The Next Big Boom

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Move over, metropolitan markets, the megapolitans are coming. Estimating housing needs for 83 million more U.S. residents by 2040, researchers at the Metropolitan Institute at Virginia Tech are predicting a $25-trillion housing boom. To account for this growth and development, they have created 10 super-sized market areas they call megapolitan areas, or simply megapolitans.

January 01, 2006

 

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Move over, metropolitan markets, the megapolitans are coming. Estimating housing needs for 83 million more U.S. residents by 2040, researchers at the Metropolitan Institute at Virginia Tech are predicting a $25-trillion housing boom. To account for this growth and development, they have created 10 super-sized market areas they call megapolitan areas, or simply megapolitans.

The Institute defines a megapolitan as a network of clustered cities to exceed 10 million residents by 2040. More than a chain of contiguous cities, each is seen as a "functional urban network" with larger regional identity, a transportation infrastructure, a flow of people, goods and services and the capability for regional planning.

Megapolitans create "American versions of Europe," Robert Lang, director of the Metropolitan Institute, says. He cites the regions' ability to provide "much greater connectivity in infrastructure, and have much greater coordination in planning."

A look at the map of the new market areas (at right) shows them occupying less than a 1/5 of the 2.96 square miles of land in the lower 48 states. Megapolitans touch 35 states, and include 39 of the nation's 50 most populous metro areas. Furthermore, these megapolitans will account for 71.1 percent of the housing units built from 2005 to 2040.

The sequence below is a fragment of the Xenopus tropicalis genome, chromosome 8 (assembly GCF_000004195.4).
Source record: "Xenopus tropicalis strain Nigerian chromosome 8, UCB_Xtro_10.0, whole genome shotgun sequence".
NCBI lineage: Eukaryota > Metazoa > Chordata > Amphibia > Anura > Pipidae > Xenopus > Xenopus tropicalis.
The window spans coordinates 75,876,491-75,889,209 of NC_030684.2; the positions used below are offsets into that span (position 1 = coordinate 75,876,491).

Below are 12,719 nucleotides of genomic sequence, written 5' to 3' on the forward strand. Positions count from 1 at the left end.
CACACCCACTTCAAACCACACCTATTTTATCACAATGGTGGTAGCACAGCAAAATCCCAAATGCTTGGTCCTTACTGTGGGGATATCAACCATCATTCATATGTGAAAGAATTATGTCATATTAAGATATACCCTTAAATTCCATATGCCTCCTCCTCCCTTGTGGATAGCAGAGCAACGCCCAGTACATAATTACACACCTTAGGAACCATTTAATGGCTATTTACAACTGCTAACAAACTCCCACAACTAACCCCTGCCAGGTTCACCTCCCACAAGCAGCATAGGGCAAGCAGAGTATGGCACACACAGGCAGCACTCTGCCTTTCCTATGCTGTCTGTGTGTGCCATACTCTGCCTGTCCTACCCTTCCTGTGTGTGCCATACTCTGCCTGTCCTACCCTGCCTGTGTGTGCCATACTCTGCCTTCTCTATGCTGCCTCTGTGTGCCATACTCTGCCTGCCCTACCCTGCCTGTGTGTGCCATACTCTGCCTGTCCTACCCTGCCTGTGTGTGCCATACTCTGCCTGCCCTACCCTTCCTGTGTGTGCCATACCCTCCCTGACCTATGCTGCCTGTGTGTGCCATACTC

Some sizeable markets are left out. For example, Minneapolis is dubbed an "isolate." Denver along with the Colorado Front Range, could be form a "secondary megapolitan" with 2040 population projected at eight million.

Schools and the local governments are backing the research with an eye toward official adoption by the U.S. Census Bureau. The Bureau has already started on this path with new definitions in 2003 and 2004. "Micropolitan Statistical Area" defines the nearly 600 markets with population between 10,000 and 50,000; "central city" replaced "principal city;" and Combined Statistical Areas were created, based on counties.

Counties are also are the "building blocks" for creating megapolitans, Lang says. He adds that builders can now create their own versions of megas because "you can put the puzzle together any way you want with data available today."

Recent research provided the foundation for the proposed mapping. Looking at recent trends, demographer William H. Frey with the Brookings Institute noted the beginnings of a "slowdown and reshuffling" of the U.S. population. Fast-growing metro areas including San Jose, San Francisco and Boston became some of the slowest-growing areas from 2000 to 2004, while more affordable areas outside major cities became some of the fastest population gainers.

Yet another report from Brookings and Virginia Tech estimated that by 2030, roughly half the buildings in the U.S. will have been built after 2000, led by residential development. It noted that most new growth — 87 percent — will come from the South and West. That report also predicted increasing demand "for compact, walkable and high-quality loving, entertainment and work environments;" and more pressure on jurisdictions to tighten growth controls in an effort to deal with infrastructure and resource challenges such as water availability.

 

For Further Research

"Beyond Megalopolis: Exploring America's New 'Megapolitan' Geography,"

"Metropolitan America in the New Century: Metropolitan and Central City Demographic Shifts Since 2000," 

"Toward a New Metropolis: The Opportunity to Rebuild America," 

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